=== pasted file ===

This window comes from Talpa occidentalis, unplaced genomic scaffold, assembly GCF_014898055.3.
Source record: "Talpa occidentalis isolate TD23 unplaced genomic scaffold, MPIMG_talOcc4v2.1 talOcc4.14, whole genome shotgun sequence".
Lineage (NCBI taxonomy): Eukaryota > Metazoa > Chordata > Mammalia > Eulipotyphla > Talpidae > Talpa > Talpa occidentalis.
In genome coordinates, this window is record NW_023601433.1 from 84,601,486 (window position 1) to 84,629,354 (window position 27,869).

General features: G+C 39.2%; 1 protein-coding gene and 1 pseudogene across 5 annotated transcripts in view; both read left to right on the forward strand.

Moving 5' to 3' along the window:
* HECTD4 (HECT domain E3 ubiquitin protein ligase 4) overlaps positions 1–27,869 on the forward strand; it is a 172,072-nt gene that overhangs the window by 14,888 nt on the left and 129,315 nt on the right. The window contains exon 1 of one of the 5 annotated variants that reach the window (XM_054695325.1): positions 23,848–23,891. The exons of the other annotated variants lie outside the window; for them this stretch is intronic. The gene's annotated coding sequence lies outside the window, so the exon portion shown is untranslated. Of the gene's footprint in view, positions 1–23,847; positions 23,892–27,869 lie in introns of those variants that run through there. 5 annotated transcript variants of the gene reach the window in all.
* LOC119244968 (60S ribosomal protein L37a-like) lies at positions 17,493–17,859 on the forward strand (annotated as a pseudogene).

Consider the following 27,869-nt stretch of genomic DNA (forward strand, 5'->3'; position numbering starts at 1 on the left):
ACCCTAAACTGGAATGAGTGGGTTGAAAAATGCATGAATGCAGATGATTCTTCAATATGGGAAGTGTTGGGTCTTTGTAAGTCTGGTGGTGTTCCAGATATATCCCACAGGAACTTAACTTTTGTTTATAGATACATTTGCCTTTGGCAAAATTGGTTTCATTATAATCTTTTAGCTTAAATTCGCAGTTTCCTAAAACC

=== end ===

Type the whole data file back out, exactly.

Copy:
This window comes from Talpa occidentalis, unplaced genomic scaffold, assembly GCF_014898055.3.
Source record: "Talpa occidentalis isolate TD23 unplaced genomic scaffold, MPIMG_talOcc4v2.1 talOcc4.14, whole genome shotgun sequence".
Lineage (NCBI taxonomy): Eukaryota > Metazoa > Chordata > Mammalia > Eulipotyphla > Talpidae > Talpa > Talpa occidentalis.
In genome coordinates, this window is record NW_023601433.1 from 84,601,486 (window position 1) to 84,629,354 (window position 27,869).

General features: G+C 39.2%; 1 protein-coding gene and 1 pseudogene across 5 annotated transcripts in view; both read left to right on the forward strand.

Moving 5' to 3' along the window:
* HECTD4 (HECT domain E3 ubiquitin protein ligase 4) overlaps positions 1–27,869 on the forward strand; it is a 172,072-nt gene that overhangs the window by 14,888 nt on the left and 129,315 nt on the right. The window contains exon 1 of one of the 5 annotated variants that reach the window (XM_054695325.1): positions 23,848–23,891. The exons of the other annotated variants lie outside the window; for them this stretch is intronic. The gene's annotated coding sequence lies outside the window, so the exon portion shown is untranslated. Of the gene's footprint in view, positions 1–23,847; positions 23,892–27,869 lie in introns of those variants that run through there. 5 annotated transcript variants of the gene reach the window in all.
* LOC119244968 (60S ribosomal protein L37a-like) lies at positions 17,493–17,859 on the forward strand (annotated as a pseudogene).

Consider the following 27,869-nt stretch of genomic DNA (forward strand, 5'->3'; position numbering starts at 1 on the left):
ACCCTAAACTGGAATGAGTGGGTTGAAAAATGCATGAATGCAGATGATTCTTCAATATGGGAAGTGTTGGGTCTTTGTAAGTCTGGTGGTGTTCCAGATATATCCCACAGGAACTTAACTTTTGTTTATAGATACATTTGCCTTTGGCAAAATTGGTTTCATTATAATCTTTTAGCTTAAATTCGCAGTTTCCTAAAACC